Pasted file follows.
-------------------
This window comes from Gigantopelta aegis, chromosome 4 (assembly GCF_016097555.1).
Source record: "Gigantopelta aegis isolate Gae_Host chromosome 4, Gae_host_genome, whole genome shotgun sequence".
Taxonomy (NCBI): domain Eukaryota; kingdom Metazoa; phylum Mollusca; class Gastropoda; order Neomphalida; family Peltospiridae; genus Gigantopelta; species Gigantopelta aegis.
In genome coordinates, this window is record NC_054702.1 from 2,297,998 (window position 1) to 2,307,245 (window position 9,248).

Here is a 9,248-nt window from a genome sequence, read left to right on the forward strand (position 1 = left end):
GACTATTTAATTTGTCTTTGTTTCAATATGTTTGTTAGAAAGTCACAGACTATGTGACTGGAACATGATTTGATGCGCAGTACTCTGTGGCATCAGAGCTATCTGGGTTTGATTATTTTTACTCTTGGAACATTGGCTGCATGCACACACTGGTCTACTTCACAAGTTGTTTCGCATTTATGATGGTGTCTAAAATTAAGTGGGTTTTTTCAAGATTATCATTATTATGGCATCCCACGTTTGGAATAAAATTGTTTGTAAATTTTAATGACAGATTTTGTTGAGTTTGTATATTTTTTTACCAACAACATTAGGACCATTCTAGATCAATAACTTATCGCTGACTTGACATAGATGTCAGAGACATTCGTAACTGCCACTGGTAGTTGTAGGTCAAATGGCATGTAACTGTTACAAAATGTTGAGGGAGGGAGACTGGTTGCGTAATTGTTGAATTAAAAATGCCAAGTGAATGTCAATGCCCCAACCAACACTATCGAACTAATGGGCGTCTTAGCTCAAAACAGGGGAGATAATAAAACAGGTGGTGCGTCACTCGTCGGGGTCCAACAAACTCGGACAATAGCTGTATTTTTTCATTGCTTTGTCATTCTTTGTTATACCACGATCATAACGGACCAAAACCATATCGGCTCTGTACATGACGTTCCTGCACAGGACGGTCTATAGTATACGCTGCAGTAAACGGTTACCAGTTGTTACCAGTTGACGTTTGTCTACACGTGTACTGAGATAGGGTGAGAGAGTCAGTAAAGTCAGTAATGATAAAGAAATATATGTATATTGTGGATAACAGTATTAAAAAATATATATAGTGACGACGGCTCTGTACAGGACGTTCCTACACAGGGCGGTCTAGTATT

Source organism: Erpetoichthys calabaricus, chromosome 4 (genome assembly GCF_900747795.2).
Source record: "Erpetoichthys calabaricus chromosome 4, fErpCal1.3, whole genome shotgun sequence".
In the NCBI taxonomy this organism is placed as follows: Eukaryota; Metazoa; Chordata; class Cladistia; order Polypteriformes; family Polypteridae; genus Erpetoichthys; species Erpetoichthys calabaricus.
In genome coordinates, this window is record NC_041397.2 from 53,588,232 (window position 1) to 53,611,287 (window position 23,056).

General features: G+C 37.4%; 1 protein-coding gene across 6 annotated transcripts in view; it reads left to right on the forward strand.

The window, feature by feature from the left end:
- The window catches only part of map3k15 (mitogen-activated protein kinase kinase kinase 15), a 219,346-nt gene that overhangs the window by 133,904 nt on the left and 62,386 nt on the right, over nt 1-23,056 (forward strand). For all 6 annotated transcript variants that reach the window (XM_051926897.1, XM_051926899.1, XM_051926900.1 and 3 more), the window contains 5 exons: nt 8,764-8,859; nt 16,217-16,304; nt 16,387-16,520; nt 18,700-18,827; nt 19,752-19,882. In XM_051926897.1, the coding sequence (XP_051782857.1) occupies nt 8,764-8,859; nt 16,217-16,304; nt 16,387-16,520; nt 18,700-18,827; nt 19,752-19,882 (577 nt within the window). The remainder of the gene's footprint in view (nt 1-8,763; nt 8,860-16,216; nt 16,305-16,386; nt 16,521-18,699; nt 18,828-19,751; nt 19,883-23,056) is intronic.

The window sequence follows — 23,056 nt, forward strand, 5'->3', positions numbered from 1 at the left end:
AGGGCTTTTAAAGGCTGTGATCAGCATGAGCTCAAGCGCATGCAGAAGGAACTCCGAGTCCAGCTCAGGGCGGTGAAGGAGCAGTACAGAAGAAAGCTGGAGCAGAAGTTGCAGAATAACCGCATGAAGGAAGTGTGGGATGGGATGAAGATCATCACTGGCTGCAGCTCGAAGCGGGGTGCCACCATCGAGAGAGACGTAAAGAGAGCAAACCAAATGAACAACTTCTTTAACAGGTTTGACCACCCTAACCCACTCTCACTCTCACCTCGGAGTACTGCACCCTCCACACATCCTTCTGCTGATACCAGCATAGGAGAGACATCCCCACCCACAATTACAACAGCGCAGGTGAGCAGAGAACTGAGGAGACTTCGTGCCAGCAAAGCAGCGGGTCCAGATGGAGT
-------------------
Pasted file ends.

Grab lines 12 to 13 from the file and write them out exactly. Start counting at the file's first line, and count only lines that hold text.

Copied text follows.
The window, feature by feature from the left end:
- The window catches only part of map3k15 (mitogen-activated protein kinase kinase kinase 15), a 219,346-nt gene that overhangs the window by 133,904 nt on the left and 62,386 nt on the right, over nt 1-23,056 (forward strand). For all 6 annotated transcript variants that reach the window (XM_051926897.1, XM_051926899.1, XM_051926900.1 and 3 more), the window contains 5 exons: nt 8,764-8,859; nt 16,217-16,304; nt 16,387-16,520; nt 18,700-18,827; nt 19,752-19,882. In XM_051926897.1, the coding sequence (XP_051782857.1) occupies nt 8,764-8,859; nt 16,217-16,304; nt 16,387-16,520; nt 18,700-18,827; nt 19,752-19,882 (577 nt within the window). The remainder of the gene's footprint in view (nt 1-8,763; nt 8,860-16,216; nt 16,305-16,386; nt 16,521-18,699; nt 18,828-19,751; nt 19,883-23,056) is intronic.